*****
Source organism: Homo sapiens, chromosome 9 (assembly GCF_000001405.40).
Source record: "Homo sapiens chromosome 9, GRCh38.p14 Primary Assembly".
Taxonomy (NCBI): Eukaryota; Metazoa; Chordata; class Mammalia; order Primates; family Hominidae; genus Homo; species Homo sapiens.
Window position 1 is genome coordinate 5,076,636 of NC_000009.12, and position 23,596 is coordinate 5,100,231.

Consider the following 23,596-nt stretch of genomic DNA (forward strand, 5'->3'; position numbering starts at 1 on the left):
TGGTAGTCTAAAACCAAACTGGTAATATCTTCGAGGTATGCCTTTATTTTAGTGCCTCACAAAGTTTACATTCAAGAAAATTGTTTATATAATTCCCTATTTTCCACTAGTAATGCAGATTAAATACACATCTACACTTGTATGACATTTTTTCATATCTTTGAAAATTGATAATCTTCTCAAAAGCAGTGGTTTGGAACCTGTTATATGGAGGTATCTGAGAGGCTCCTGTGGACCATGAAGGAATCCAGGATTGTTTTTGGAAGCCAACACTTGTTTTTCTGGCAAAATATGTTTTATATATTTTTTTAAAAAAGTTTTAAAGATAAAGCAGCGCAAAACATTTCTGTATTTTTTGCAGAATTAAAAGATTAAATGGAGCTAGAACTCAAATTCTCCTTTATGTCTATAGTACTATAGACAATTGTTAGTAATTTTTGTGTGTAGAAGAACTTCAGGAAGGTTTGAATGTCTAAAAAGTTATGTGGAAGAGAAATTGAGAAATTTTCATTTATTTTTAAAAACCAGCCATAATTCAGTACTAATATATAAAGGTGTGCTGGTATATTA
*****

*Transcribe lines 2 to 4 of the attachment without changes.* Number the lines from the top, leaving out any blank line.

Source record: "Homo sapiens chromosome 9, GRCh38.p14 Primary Assembly".
Taxonomy (NCBI): Eukaryota; Metazoa; Chordata; class Mammalia; order Primates; family Hominidae; genus Homo; species Homo sapiens.
Window position 1 is genome coordinate 5,076,636 of NC_000009.12, and position 23,596 is coordinate 5,100,231.